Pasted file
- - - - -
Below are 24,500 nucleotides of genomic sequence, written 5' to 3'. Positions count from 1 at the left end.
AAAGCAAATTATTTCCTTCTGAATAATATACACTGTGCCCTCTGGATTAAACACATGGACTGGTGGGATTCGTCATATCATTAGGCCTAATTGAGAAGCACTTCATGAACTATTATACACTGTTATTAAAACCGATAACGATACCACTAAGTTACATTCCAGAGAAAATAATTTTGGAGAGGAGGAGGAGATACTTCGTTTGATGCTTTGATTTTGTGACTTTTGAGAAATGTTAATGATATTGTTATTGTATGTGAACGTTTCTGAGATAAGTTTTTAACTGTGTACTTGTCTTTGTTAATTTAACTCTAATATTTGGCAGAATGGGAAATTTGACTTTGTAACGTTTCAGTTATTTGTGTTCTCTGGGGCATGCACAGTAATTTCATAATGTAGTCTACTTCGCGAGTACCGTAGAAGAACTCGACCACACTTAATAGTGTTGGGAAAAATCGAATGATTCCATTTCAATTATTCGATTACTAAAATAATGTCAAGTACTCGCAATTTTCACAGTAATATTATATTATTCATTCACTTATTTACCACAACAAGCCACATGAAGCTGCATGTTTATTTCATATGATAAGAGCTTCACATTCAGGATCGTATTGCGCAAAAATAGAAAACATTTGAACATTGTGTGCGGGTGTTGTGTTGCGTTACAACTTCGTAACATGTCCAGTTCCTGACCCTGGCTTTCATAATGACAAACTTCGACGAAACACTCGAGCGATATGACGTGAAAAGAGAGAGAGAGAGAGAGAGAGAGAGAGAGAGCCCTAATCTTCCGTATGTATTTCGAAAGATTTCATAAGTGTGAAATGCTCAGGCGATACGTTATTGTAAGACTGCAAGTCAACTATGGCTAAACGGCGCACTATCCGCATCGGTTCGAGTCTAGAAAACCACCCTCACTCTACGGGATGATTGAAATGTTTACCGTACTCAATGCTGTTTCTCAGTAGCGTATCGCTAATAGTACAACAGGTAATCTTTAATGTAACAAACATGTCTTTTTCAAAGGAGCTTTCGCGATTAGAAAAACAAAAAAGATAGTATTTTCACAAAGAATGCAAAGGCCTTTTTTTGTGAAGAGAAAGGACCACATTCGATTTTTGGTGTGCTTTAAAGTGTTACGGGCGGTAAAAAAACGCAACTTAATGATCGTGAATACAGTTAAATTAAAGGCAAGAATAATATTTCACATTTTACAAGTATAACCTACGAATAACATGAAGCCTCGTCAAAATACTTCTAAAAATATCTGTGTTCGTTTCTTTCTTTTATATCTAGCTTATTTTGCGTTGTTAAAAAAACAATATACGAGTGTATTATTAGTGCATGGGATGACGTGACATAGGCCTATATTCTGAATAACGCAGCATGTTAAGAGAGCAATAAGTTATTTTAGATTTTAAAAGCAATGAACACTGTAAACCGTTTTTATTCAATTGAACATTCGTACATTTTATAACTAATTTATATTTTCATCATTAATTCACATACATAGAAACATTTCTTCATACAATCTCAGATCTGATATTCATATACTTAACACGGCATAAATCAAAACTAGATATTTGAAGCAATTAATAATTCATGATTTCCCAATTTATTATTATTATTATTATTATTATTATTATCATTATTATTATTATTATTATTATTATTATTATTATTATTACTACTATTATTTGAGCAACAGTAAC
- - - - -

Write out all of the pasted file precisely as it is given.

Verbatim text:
Below are 24,500 nucleotides of genomic sequence, written 5' to 3'. Positions count from 1 at the left end.
AAAGCAAATTATTTCCTTCTGAATAATATACACTGTGCCCTCTGGATTAAACACATGGACTGGTGGGATTCGTCATATCATTAGGCCTAATTGAGAAGCACTTCATGAACTATTATACACTGTTATTAAAACCGATAACGATACCACTAAGTTACATTCCAGAGAAAATAATTTTGGAGAGGAGGAGGAGATACTTCGTTTGATGCTTTGATTTTGTGACTTTTGAGAAATGTTAATGATATTGTTATTGTATGTGAACGTTTCTGAGATAAGTTTTTAACTGTGTACTTGTCTTTGTTAATTTAACTCTAATATTTGGCAGAATGGGAAATTTGACTTTGTAACGTTTCAGTTATTTGTGTTCTCTGGGGCATGCACAGTAATTTCATAATGTAGTCTACTTCGCGAGTACCGTAGAAGAACTCGACCACACTTAATAGTGTTGGGAAAAATCGAATGATTCCATTTCAATTATTCGATTACTAAAATAATGTCAAGTACTCGCAATTTTCACAGTAATATTATATTATTCATTCACTTATTTACCACAACAAGCCACATGAAGCTGCATGTTTATTTCATATGATAAGAGCTTCACATTCAGGATCGTATTGCGCAAAAATAGAAAACATTTGAACATTGTGTGCGGGTGTTGTGTTGCGTTACAACTTCGTAACATGTCCAGTTCCTGACCCTGGCTTTCATAATGACAAACTTCGACGAAACACTCGAGCGATATGACGTGAAAAGAGAGAGAGAGAGAGAGAGAGAGAGAGAGAGCCCTAATCTTCCGTATGTATTTCGAAAGATTTCATAAGTGTGAAATGCTCAGGCGATACGTTATTGTAAGACTGCAAGTCAACTATGGCTAAACGGCGCACTATCCGCATCGGTTCGAGTCTAGAAAACCACCCTCACTCTACGGGATGATTGAAATGTTTACCGTACTCAATGCTGTTTCTCAGTAGCGTATCGCTAATAGTACAACAGGTAATCTTTAATGTAACAAACATGTCTTTTTCAAAGGAGCTTTCGCGATTAGAAAAACAAAAAAGATAGTATTTTCACAAAGAATGCAAAGGCCTTTTTTTGTGAAGAGAAAGGACCACATTCGATTTTTGGTGTGCTTTAAAGTGTTACGGGCGGTAAAAAAACGCAACTTAATGATCGTGAATACAGTTAAATTAAAGGCAAGAATAATATTTCACATTTTACAAGTATAACCTACGAATAACATGAAGCCTCGTCAAAATACTTCTAAAAATATCTGTGTTCGTTTCTTTCTTTTATATCTAGCTTATTTTGCGTTGTTAAAAAAACAATATACGAGTGTATTATTAGTGCATGGGATGACGTGACATAGGCCTATATTCTGAATAACGCAGCATGTTAAGAGAGCAATAAGTTATTTTAGATTTTAAAAGCAATGAACACTGTAAACCGTTTTTATTCAATTGAACATTCGTACATTTTATAACTAATTTATATTTTCATCATTAATTCACATACATAGAAACATTTCTTCATACAATCTCAGATCTGATATTCATATACTTAACACGGCATAAATCAAAACTAGATATTTGAAGCAATTAATAATTCATGATTTCCCAATTTATTATTATTATTATTATTATTATTATTATCATTATTATTATTATTATTATTATTATTATTATTATTATTACTACTATTATTTGAGCAACAGTAAC